Russia plans to modernize its oil production sector, notably state-owned companies, by pursuing international energy partnerships. The Kremlin has increasingly prioritized modernization and innovation slogans. On January 31, President Dmitry Medvedev said Russian state-owned companies, including oil giant Rosneft, should do more to pursue a modernization and innovation agenda. Executives in state-run companies that fail to modernize should be replaced, Medvedev said (Interfax, RIA Novosti, January 31).
However, on the same day Medvedev’s economic aide, Arkady Dvorkovich, clarified such statements by saying that Rosneft CEO, Eduard Khudainatov, would not be fired (Interfax, January 31). In September 2010, Khudainatov replaced Sergei Bogdanchikov, who had served as Rosneft CEO for 12 years.
Furthermore, Russia’s top officials made it clear they viewed international alliances as a path towards modernization. On January 26, Medvedev said Russia would pursue global energy partnerships, including asset swaps (Interfax, RIA Novosti, ITAR-TASS, January 26). These partnerships, notably new alliances involving Rosneft, would contribute to Russia’s modernization and also help to ensure the country’s energy security, Medvedev told the economic forum in Davos. Also on January 26, Rosneft and BP signed a partnership agreement in Davos (Interfax, RIA Novosti, January 26).
First discussed last fall, the Rosneft-BP alliance was announced earlier in January 2011. On January 14, Rosneft and BP announced a major partnership, including an asset swap (Interfax, RIA Novosti, January 14). The deal, estimated at around $7.8 billion, involved swapping 9.5 percent interest in Rosneft for a 5 percent stake in BP. Both companies also agreed to jointly develop the East-Prinovozemelsky blocs in the Kara Sea at an estimated cost of some $1.5 billion to $2 billion. Rosneft would have a 67 percent interest in the future joint venture and BP would control the remaining 33 percent stake.
On January 20 Prime Minister, Vladimir Putin, hailed the Rosneft-BP partnership. Putin described their planned joint projects in Russia’s oil and gas rich Arctic shelf as a long-term strategic alliance that would attract tens of billions dollars in new investments (Interfax, RIA-Novosti, January 20). Putin voiced his expectation that the alliance would help to develop Russians oil and gas offshore deposits totaling 5 billion tons of oil and 10 trillion cubic meters of gas, he told a cabinet meeting.
Interfax news agency commented that Rosneft-BP alliance followed the Gulf of Mexico disaster last year. In the wake of the oil spill, BP’s market capitalization plunged and the oil major was forced to seek an international alliance, the agency commented (Interfax, January 15).
Reportedly, a 15 percent interest in the state-owned Rosneft was privatized in an IPO in 2006, and another 15 percent stake was due to be privatized by 2015. BP acquired a 1.4 percent stake during the IPO. Following the planned asset swap, BP would have a 10.9 percent interest in Rosneft.
However, the BP-Rosneft share swap was delayed by a lawsuit filed in a London court by TNK-BP’s Russian partners. TNK-BP opposed the Rosneft-BP Arctic shelf exploration deal, saying it violated a shareholder agreement between BP and the AAR consortium, which owns the other half of TNK-BP. The AAR consortium reportedly moved to block a dividend payout of some $1.78 billion in a bid to stop BP’s proposed joint venture with Rosneft (Interfax, January 27-31).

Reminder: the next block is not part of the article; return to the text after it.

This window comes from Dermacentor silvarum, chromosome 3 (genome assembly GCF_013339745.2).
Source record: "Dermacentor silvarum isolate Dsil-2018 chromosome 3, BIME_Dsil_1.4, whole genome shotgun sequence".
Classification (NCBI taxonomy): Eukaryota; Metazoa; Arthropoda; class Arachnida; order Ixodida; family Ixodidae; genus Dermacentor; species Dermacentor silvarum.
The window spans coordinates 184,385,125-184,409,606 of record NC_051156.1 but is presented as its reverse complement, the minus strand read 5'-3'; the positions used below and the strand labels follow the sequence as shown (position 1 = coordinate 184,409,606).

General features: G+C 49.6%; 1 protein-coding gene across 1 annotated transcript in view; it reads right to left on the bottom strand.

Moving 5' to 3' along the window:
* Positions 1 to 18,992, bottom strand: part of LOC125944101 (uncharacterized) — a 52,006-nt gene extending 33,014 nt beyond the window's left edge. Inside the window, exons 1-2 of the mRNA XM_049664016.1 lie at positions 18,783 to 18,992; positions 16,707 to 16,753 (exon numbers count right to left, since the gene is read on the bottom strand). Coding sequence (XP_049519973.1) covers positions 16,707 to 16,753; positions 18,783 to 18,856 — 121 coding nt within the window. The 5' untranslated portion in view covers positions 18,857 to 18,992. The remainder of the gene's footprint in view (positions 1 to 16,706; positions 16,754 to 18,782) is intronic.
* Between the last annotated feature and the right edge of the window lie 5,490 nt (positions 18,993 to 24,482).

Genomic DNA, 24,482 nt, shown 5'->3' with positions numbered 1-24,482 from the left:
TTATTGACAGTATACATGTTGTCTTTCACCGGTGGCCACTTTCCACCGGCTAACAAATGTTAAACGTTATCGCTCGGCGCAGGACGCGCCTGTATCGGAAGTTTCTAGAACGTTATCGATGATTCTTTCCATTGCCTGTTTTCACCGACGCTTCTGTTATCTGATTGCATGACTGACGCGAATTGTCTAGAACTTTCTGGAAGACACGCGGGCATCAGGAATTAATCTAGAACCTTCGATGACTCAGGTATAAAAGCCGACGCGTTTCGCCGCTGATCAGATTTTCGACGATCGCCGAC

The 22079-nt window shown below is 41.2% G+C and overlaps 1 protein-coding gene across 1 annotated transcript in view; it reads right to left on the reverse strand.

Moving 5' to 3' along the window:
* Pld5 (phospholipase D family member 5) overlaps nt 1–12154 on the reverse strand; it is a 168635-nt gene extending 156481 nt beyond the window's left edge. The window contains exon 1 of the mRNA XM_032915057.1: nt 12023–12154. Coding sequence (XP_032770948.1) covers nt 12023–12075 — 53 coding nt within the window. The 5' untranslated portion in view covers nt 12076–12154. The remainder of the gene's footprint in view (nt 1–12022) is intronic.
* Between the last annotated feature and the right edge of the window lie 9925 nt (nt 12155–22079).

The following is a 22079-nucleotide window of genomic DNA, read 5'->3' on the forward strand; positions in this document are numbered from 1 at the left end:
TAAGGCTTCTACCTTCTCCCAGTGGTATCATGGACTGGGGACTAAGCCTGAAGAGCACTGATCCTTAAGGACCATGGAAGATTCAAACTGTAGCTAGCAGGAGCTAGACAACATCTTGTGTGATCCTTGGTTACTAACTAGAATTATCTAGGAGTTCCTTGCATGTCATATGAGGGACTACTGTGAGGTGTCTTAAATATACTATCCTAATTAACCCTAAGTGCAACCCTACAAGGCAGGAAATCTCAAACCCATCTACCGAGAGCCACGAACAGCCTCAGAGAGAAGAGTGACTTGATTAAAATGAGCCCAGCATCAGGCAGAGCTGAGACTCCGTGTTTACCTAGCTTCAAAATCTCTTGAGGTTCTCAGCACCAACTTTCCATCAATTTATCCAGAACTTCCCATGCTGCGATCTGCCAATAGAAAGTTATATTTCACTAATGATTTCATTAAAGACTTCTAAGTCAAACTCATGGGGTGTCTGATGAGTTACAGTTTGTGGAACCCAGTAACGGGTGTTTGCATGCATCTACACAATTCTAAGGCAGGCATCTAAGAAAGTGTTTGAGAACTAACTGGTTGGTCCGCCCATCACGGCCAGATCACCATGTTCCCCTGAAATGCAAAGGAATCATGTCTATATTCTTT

Russian authorities pledged to refrain from meddling in a new corporate dispute. On January 28, Putin’s Spokesman, Dmitry Peskov, said the government would not interfere in the ongoing conflict, adding that the government welcomes the Rosneft-BP alliance (Interfax, January 28).
Meanwhile, on February 1 the High Court in London issued an injunction against the BP-Rosneft deal and ordered a halt to the major share swap and exploration agreement. The deal was blocked until February 25, or until the ruling of the arbitration tribunal in Sweden in accordance with the terms of the TNK-BP shareholder agreement (Interfax, February 1).
The Rosneft-BP alliance was not the only partnership announced in early 2011. On January 27, Rosneft and ExxonMobil signed an agreement on the joint development of oil and gas deposits in the Black Sea. The deal, also signed in Davos, envisages joint exploration and development in the Tuapse area of the Russian shelf (Interfax, RIA Novosti, January 27). Rosneft would have a 66.7 percent interest in the future joint venture and ExxonMobil would hold the remaining 33.3 percent share. The deal was apparently modeled on the Rosneft-BP alliance.
Moreover, on January 31 TNK-BP and Russia’s major petrochemical company, Sibur, announced the expansion of their joint gas processing project. Sibur and TNK-BP agreed to expand their gas processing joint venture, Yugragazpererabotka LLC. The agreement stipulates merging Sibur-controlled gas processing company, Nyagangazpererabotka LLC, into the Sibur-TNK-BP joint venture. As soon as the merger is completed, TNK-BP is expected to increase associated petroleum gas (APG) deliveries to the joint venture from 0.9 billion cubic meters (bcm) in 2010 to over 1.3 bcm by 2013.
Therefore, Russia’s oil sector moved to develop international energy partnerships, apparently following the Kremlin’s orders. However, Russia’s emerging global energy alliances appeared to remain vulnerable to domestic corporate feuds.